Grimoires

Grimoires are books of ceremonies, rituals, and spells that are to be used in ceremonial magic composed in Europe from the fifteenth to the sixteenth centuries. The texts provide rules regarding symbols, chants, and spells, and describe how to utilize them to perform effective magical effects. Black magicians circulated the text throughout Europe in the twelfth century; the Inquisition condemned it as a dangerous text in 1559. As magicians never knew if they would be persecuted for their practice, they tended to keep these books secret. As a result it is hard to determine when they first appeared.

The oldest ones seem to be based on kabalistic grimoires, such as Sefer Raziel HaMalakh, the Book of the Angel Raziel, written in Hebrew and Aramaic in the thirteenth century. These kabalistic texts in turn were influenced by the Greek Magical Papyri, a group of Hellenistic Egyptian texts written from the second century b.c.e. to the fifth century c.e.

The most popular medieval grimoire was The Key of Solomon, which gave instructions for raising spirits, angels, or demons. In the first century C.E. the historian Josephus (c. 37–c. 100) refers to a book of incantations for summoning spirits written by Solomon.Another grimoire, The Sacred Magic of Abra-Melin the Sage, became popular later and was used extensively by magicians even into the twentieth century. The sorcerers of the Middle Ages who practiced black magick followed to the letter the instructions recorded in the Great Grimoires, books filled with rites, rituals, incantations, conjurations, and evocations of demonic entities. The deity most often invoked by the dark sorcerer of medieval times to the present day is Satanas, a direct descendant of the Egyptian Set and an alias for the Persians’ Ahriman, the Muslims’ Iblis, the Hebrews’ Asmodeus and Beelzebub, and Pan, the goat-footed nature god of the Greeks, who became the image of Satan in the common mind.

Pentacles from a medieval grimoire bear the the names of the angels associated with each of the seven planets. 

The grimoires provided the most complete description of magical preparation and practice since the ancient Egyptian texts. Here is a list of the types of instructions often found in a grimoire:

Purpose of the ritual: Ceremonial magic can be used to accomplish many things; cursing or destroying an enemy or rival; attracting wealth or a lover; or the ultimate goal, increasing one’s power in an effort to become like a god. Of course in the highest form of magic the ultimate goal is to become enlightened. To accomplish the goal the magician will enlist spiritual aid by summoning a spirit, an angel, a demon, or a god. A magician may also summon the spirit of a person who has died. This is called necromancy. It is often classed as a type of divination because the dead were said to have knowledge of the future, and this knowledge was what the necromancer sought.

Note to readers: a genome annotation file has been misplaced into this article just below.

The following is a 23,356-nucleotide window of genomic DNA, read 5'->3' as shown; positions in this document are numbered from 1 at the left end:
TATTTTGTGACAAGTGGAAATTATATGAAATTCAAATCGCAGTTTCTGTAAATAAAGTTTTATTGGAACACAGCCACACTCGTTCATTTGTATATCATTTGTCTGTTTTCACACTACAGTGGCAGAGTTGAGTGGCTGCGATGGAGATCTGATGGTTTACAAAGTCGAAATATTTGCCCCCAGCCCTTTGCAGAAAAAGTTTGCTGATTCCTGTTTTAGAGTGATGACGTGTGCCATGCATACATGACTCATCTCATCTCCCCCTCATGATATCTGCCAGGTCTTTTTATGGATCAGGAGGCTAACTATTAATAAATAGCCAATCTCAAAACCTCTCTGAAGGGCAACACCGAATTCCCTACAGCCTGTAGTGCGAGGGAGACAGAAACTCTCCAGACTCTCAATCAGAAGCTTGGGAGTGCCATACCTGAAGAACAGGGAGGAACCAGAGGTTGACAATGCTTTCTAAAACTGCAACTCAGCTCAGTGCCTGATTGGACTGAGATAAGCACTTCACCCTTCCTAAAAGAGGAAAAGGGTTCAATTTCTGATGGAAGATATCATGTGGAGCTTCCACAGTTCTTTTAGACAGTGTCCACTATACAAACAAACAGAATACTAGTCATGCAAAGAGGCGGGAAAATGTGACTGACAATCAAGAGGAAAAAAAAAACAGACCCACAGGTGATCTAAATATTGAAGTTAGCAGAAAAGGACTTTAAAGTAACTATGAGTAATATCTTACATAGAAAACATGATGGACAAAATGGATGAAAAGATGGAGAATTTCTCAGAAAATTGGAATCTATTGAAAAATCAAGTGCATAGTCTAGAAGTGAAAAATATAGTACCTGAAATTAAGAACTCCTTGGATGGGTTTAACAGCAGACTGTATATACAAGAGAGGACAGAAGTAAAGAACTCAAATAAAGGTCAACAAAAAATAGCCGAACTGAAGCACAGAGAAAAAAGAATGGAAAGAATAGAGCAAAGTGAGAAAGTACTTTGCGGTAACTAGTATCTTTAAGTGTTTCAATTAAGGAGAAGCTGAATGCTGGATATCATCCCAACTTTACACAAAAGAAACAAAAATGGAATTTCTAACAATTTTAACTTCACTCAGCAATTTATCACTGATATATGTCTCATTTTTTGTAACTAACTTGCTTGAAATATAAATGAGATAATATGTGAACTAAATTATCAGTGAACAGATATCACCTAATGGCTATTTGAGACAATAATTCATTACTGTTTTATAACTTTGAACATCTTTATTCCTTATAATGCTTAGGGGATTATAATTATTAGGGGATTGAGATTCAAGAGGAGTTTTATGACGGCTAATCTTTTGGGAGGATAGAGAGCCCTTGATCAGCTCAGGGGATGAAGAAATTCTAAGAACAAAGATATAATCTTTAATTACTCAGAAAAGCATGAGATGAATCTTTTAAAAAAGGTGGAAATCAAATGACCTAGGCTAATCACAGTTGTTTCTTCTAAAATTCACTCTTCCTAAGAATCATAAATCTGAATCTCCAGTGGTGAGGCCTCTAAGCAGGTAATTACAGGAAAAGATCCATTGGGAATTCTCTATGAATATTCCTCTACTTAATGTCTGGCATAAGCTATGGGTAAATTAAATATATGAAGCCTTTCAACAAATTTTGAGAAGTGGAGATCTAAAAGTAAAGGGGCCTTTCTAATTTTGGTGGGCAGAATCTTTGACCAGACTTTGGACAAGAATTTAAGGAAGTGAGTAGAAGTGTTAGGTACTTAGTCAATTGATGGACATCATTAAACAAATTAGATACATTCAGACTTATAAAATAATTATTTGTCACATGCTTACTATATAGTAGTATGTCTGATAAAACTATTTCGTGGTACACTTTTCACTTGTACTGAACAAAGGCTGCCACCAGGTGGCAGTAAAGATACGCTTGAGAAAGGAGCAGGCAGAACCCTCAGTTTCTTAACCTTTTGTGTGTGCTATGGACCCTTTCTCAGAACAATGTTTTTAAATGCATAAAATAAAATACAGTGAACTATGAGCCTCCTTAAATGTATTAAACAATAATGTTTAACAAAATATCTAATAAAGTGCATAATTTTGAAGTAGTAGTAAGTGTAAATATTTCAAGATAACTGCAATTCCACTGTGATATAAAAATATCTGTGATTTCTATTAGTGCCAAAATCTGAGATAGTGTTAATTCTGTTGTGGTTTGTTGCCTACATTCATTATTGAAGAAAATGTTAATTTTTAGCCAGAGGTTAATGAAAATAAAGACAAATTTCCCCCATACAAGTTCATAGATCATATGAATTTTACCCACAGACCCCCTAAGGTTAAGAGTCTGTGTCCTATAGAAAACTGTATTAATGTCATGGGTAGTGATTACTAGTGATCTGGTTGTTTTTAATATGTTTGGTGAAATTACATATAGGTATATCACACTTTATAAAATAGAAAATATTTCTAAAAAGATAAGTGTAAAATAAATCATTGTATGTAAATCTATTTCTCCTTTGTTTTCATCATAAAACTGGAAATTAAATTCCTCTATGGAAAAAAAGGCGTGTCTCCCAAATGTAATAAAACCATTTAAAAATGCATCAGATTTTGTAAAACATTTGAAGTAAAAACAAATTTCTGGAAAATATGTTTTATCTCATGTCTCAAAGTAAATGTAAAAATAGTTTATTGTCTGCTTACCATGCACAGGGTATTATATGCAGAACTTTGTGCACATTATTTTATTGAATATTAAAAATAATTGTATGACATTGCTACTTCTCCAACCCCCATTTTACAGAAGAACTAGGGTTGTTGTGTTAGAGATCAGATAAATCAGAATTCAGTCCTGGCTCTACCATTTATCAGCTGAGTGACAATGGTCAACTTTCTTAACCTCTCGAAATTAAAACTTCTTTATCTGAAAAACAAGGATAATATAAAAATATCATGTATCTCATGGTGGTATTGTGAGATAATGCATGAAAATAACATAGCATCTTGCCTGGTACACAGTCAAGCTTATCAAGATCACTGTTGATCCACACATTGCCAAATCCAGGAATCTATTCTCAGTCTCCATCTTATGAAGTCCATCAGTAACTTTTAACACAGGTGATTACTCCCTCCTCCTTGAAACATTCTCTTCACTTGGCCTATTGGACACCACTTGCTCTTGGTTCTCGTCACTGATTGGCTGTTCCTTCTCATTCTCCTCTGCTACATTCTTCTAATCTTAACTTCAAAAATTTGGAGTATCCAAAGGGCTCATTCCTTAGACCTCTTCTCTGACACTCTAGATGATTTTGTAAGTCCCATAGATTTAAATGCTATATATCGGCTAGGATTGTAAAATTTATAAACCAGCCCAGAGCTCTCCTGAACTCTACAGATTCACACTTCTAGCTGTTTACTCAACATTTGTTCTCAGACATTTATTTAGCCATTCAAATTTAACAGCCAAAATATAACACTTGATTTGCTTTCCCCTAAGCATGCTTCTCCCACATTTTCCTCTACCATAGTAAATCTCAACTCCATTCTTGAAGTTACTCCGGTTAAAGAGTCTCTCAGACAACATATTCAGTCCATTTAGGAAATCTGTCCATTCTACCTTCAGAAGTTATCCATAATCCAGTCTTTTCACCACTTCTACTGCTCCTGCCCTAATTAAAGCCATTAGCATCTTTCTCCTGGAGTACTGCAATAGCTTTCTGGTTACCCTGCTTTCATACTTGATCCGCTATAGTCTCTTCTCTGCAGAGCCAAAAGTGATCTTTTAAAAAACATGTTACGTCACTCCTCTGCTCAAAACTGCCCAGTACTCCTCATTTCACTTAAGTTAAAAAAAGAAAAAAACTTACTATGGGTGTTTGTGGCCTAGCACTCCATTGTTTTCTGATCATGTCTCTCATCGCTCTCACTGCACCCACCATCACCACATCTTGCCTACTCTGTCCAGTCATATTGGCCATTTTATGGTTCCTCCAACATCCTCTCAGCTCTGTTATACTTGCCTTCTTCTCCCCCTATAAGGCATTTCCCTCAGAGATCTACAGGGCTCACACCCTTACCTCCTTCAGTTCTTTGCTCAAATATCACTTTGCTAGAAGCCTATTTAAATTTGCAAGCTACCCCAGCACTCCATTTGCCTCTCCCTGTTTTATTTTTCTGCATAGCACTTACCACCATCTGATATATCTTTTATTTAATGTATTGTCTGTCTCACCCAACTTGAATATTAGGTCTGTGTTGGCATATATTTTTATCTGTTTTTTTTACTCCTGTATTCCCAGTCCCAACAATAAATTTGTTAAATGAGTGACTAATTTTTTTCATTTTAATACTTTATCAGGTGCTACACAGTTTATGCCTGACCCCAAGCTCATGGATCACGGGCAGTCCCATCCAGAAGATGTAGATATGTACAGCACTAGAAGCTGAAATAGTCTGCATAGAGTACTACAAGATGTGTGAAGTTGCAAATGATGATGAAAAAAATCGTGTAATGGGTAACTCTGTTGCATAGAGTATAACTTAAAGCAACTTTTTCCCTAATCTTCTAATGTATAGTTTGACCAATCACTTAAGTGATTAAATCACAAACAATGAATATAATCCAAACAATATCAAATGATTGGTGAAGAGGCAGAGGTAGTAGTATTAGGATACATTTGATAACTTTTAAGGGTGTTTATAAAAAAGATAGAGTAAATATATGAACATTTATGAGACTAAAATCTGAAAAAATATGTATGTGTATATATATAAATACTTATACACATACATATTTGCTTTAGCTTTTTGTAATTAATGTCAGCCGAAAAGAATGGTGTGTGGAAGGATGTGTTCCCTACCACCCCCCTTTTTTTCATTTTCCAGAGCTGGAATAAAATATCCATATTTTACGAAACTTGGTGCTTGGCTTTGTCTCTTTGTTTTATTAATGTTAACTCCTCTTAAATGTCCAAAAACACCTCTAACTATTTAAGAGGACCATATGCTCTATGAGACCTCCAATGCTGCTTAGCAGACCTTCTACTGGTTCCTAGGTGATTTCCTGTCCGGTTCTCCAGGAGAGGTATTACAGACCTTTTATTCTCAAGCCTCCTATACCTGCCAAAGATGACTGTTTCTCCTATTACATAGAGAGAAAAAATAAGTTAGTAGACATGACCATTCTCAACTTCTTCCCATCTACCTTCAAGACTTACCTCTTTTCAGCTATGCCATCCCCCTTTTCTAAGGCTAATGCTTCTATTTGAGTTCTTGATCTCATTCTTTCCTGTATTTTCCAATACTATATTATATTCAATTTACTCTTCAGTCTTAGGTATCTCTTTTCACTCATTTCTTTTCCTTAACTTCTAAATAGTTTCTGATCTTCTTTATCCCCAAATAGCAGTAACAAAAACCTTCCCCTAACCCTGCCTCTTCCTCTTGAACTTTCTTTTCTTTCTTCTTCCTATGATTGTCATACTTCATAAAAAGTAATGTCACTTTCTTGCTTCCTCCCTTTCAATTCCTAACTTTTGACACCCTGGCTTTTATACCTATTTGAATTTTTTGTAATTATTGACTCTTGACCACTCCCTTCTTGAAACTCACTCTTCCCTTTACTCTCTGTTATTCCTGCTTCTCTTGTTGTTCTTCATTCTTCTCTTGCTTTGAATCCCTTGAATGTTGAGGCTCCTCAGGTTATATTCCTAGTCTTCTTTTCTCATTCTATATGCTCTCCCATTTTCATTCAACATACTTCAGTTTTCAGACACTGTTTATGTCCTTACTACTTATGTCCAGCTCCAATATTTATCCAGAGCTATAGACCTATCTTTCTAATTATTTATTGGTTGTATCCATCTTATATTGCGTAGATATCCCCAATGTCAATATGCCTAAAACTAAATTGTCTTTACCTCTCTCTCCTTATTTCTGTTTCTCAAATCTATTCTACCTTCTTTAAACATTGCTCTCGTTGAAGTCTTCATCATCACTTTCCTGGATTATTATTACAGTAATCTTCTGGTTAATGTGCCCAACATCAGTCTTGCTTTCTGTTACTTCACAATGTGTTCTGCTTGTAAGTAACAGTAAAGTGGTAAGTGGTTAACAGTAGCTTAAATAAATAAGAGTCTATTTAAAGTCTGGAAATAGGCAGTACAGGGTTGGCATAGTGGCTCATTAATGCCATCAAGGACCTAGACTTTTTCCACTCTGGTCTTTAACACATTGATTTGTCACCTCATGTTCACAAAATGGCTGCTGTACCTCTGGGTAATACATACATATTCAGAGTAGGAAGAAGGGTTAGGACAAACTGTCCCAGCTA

Preparation of the magician: Preparation includes the training of the mind through meditation and prayer, but it also includes purification. Besides praying and focusing the mind on the object of the ritual for weeks before beginning, the magician is often instructed to abstain from sex and food for this period and to maintain strict cleanliness. A magician soiled in his or her mind or body is inviting demonic invasion.

Choosing a place: The best place for a magic ritual is one where spirits reside, such as a graveyard, a church, or a deserted crossroad, but a magician may prefer his or her own dwelling, which has been magically charged through meditative practice.

Choosing a time: The best time is usually at night when spirits are more active. The magician may also use astrology to determine the best day and hour to assure the success of the ritual.

Preparing the place: The most important aspect of preparation is the drawing of a magic circle that the magician will stand in.

The proper tools and dress: The magician most often wore a clean white robe for the ritual, but other colors, such as black may be appropriate for certain purposes. Like all ritual tools, the robe should be new and clean. The magician’s tools include candles, incense, herbs, and oils that are chosen to harmonize with the spirit being summoned or to stimulate the magician’s psychic abilities. Other tools can include a magic wand, a sword, a chalice, and various talismans in the form of magic squares or circular designs often referred to as pentacles or pentagrams.

The proper incantation: Essentially, the incantation is a form of words of power and this is the main part of the ritual. As with the circle, the incantation must be said correctly or bad things can happen. An important part of the incantation is knowledge of the name of the spirit being summoned. Magicians believe that there is a magical connection between any being and its name. When properly pronounced a spirit cannot resist being summoned by name.

Sources:
Mysteries, Legends and Unexplained Phenomena: "Magic and Alchemy" by Robert M. Place;
The Gale Encyclopedia of the Unusual and Unexplained by Brad Steiger and Sherry Hansen Steiger

Pic Source:
Mysteries, Legends and Unexplained Phenomena: "Magic and Alchemy" by Robert M. Place page 69



Written By Tripzibit on May 29, 2012 | 06:16

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